Members of the P.E.I. Certified Organic Producers Co-operative put forward a detailed plan Thursday to increase and manage irrigation on Island farms.
Appearing before the province's Standing Committee on Natural Resources, the group said P.E.I.'s ongoing moratorium on new high-capacity wells for irrigation — implemented in 2002 — hasn't achieved the goal of safeguarding the province's fresh water supply.
And the group's research co-ordinator Karen Murchison said the ongoing debate around whether to lift the moratorium has "really distracted I think from the bigger conversation that we really need to be having about how we value, protect and manage our very precious resource, which is water on this Island."
The group's presentation comes more than three years after MLAs passed new legislation, the Water Act, meant to manage the province's water supply.
But that legislation still has not been enacted by government, pending another draft of regulations as the province looks for a way to provide the irrigation that farmers say they require, while at the same time satisfying those who worry that allowing more water for agriculture could leave streams or household wells without enough.
Urgent need for water cited
Until now, the case put forward on behalf of producers has primarily been voiced by some of the biggest players tied to P.E.I.'s potato industry, including the P.E.I. Potato Board and processor Cavendish Farms.
The last few years, it seems like the heat and the wind have turned up even more. - Matt Ramsay
Just like those other industry players, organic farmers described an urgent need to allow farmers access to more water to grow their crops.
Matt Ramsay, whose farm includes traditional and organic production, said rainfall in 18 of the last 20 years has been below the level needed to produce an optimal crop on P.E.I.
"The last few years, it seems like the heat and the wind have turned up even more," Ramsay said.
"We need to consider at what point we can't reverse the effects of this… Once farms go under, there's no coming back. And we are at a point where the rainfall we've been seeing is not enough to at least stabilize crop yields."
The co-op's plan proposes making drinking water the top priority for water usage on P.E.I., with water for food production the second priority.
That would make farmers a higher priority than other industrial users of water, such as golf courses and car washes. Proponents of the agriculture industry have frequently pointed out the moratorium doesn't include wells to supply those other industrial users.
The co-op is urging government develop a specific management plan for water used in agriculture, though. Representatives suggest that plan should require farmers to follow certain management practices around tillage and crop rotations to maximize water retention before they are allowed to irrigate.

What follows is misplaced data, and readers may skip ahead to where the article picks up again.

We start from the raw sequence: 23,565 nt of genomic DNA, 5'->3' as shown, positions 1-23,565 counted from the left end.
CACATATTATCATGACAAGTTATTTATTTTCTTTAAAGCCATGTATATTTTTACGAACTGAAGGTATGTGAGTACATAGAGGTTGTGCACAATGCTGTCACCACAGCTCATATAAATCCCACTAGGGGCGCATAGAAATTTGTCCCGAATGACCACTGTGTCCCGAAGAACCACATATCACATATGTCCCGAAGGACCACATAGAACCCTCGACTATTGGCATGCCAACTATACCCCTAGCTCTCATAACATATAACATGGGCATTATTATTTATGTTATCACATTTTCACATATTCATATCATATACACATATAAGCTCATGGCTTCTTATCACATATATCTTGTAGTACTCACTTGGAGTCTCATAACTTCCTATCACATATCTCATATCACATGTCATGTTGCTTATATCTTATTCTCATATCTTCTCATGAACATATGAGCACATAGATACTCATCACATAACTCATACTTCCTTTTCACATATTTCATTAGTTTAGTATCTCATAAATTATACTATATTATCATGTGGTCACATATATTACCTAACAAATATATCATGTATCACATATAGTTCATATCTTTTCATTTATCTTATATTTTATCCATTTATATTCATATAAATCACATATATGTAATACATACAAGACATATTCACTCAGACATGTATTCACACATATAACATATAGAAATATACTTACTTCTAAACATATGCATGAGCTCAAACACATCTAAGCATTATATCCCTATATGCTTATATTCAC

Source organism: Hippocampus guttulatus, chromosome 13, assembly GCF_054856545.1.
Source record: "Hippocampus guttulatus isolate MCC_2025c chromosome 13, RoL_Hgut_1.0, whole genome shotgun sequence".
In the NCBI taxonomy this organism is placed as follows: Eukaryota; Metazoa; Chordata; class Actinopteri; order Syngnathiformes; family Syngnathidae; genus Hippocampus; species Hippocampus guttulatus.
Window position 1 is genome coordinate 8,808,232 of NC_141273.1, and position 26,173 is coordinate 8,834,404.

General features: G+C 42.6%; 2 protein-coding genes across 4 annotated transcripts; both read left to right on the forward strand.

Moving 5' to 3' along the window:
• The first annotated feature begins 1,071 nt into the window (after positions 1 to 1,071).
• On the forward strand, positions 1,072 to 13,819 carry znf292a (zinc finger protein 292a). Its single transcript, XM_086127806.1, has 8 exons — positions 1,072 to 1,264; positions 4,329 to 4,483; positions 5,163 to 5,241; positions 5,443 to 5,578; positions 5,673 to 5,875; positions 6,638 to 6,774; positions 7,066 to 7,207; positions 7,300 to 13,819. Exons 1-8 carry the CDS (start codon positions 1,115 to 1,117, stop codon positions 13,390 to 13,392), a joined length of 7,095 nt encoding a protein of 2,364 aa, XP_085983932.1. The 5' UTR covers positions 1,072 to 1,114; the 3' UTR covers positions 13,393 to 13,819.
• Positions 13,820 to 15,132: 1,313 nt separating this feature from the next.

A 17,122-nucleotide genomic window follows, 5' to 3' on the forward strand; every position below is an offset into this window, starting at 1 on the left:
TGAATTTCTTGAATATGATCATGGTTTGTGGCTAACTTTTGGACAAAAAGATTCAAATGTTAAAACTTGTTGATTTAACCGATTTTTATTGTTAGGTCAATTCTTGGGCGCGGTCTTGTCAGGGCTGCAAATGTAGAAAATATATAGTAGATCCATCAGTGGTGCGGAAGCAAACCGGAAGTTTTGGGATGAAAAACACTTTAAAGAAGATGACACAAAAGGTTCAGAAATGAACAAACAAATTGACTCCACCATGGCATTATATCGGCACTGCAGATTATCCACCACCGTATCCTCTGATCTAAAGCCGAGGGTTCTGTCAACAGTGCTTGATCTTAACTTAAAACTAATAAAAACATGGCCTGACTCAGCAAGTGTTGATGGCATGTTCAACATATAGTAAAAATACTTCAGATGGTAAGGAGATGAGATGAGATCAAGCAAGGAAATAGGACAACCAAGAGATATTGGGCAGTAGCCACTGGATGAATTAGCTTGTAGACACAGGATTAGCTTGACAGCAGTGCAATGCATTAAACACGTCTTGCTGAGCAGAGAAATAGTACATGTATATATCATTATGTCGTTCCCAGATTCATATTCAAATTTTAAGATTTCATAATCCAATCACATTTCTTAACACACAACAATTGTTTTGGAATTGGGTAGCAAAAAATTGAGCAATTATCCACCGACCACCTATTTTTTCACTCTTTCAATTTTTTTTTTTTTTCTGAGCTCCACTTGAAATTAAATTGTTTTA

Their water usage would be metered, and the co-op suggested there be a discussion around requiring farmers to pay for the water.
The group also said water levels would have to be closely monitored throughout the growing season in every watershed, with the ability to turn off irrigation taps if levels drop too far.
"I do think there's going to be a lot of situations where we're just not going to be able to meet everyone's water demands, because we'll start seeing those upstream ecosystems suffer," said Ramsay.
Moratorium has failed, group says
Co-op chair Brian MacKay said the moratorium isn't serving to protect the water supply because the agriculture industry has found a work-around, with some farmers installing multiple low-capacity wells and using those to fill holding ponds.
The net result to our groundwater? It's a wild west right now. - Brian MacKay
"The net result to our groundwater? It's a wild west right now," said MacKay, noting that even more holding ponds and wells are being dug in his area for next season.
"The moratorium has not restricted water. It's restricted the deepwater well, and that's all."
Government officials have said they're working on a second draft of water extraction regulations after the first draft was presented in July 2019, but the target date to deliver the regulations has been pushed back numerous times.
The King government has also said it needs the new regulations in place before the Water Act can be proclaimed into law. It is required to present the regulations to committee 90 days before they're adopted by cabinet.
Committee chair Cory Deagle said he didn't know when the regulations might be put forward, and there was no immediate response from the Department of Environment, Water and Climate Change on a request for a timeline.
While waiting, the committee has been providing further recommendations on the Water Act. In November, it recommended that the government immediately proclaim the legislation, and expand the moratorium to include all new high-capacity wells except those for residential use.
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